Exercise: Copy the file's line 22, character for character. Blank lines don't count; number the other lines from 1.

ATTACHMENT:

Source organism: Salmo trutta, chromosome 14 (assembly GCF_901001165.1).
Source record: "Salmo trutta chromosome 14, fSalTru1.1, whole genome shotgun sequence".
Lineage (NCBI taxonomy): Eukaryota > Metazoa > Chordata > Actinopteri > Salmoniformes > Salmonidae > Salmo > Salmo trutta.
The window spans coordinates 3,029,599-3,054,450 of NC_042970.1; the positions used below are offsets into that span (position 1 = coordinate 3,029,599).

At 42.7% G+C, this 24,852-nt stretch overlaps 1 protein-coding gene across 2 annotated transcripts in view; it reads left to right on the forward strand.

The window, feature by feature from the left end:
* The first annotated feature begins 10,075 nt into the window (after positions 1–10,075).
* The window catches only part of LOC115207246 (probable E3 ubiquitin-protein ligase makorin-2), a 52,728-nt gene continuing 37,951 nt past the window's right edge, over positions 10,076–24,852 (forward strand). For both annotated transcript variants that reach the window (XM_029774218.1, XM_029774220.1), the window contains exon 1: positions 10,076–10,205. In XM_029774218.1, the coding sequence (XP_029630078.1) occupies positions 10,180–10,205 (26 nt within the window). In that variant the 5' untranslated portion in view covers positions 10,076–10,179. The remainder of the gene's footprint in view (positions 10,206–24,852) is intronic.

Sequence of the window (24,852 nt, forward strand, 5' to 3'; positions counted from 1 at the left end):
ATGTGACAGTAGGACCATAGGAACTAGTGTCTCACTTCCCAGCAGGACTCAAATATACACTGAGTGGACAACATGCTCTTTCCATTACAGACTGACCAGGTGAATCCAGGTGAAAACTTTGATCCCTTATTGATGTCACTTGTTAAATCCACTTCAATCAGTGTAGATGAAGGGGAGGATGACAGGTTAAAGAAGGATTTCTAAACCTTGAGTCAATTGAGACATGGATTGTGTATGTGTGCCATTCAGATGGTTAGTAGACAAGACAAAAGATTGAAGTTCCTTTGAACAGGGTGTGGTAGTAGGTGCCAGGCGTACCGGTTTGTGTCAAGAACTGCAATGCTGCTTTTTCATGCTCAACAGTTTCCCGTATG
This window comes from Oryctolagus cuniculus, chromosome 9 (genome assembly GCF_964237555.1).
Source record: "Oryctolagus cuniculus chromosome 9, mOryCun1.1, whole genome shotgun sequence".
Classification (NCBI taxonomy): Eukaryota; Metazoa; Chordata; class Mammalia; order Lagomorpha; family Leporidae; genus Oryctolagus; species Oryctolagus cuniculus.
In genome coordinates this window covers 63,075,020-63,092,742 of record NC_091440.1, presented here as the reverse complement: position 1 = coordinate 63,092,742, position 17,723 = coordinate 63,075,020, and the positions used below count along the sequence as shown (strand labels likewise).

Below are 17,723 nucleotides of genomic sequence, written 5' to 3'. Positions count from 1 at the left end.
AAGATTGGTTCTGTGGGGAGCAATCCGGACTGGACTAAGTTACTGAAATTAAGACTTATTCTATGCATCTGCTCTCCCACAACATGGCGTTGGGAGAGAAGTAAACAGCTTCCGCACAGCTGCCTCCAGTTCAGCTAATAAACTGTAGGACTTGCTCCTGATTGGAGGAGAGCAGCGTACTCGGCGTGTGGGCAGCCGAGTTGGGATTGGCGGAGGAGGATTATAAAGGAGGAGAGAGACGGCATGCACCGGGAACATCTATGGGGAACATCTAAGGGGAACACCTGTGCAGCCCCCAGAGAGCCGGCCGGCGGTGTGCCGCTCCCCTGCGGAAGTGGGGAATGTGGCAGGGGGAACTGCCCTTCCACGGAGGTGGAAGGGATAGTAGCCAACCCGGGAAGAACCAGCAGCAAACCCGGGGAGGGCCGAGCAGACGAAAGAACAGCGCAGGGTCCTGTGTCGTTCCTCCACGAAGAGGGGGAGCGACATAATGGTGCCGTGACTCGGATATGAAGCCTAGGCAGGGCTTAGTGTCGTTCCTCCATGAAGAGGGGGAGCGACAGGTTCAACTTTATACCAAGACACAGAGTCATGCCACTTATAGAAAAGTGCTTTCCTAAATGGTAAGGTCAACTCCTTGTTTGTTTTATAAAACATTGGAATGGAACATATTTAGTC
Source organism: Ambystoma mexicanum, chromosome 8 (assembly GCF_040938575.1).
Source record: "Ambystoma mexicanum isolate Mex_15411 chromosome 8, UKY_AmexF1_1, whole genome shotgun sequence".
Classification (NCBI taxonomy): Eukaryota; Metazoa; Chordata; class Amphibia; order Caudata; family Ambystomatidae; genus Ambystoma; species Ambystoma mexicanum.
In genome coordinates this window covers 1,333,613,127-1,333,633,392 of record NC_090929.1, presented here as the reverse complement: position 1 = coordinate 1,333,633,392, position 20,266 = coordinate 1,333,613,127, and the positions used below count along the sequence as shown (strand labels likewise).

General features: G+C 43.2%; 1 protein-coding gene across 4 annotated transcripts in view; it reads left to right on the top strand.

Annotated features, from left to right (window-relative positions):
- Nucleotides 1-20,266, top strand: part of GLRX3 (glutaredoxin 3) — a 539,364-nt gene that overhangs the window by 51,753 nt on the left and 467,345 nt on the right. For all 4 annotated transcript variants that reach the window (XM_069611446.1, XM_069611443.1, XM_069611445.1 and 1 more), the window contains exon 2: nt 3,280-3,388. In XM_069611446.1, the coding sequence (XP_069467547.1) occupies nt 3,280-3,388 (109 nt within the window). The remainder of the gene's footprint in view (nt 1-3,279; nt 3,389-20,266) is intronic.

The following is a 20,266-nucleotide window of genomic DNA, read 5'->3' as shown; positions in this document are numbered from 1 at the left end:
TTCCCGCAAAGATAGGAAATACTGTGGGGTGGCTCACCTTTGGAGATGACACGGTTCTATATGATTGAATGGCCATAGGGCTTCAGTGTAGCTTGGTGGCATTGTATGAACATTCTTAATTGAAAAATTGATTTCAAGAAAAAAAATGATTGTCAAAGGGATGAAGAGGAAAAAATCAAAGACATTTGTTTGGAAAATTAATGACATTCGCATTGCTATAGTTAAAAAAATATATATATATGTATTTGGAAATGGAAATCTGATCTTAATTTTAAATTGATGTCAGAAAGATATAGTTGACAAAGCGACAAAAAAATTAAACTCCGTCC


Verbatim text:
Annotated features, from left to right (window-relative positions):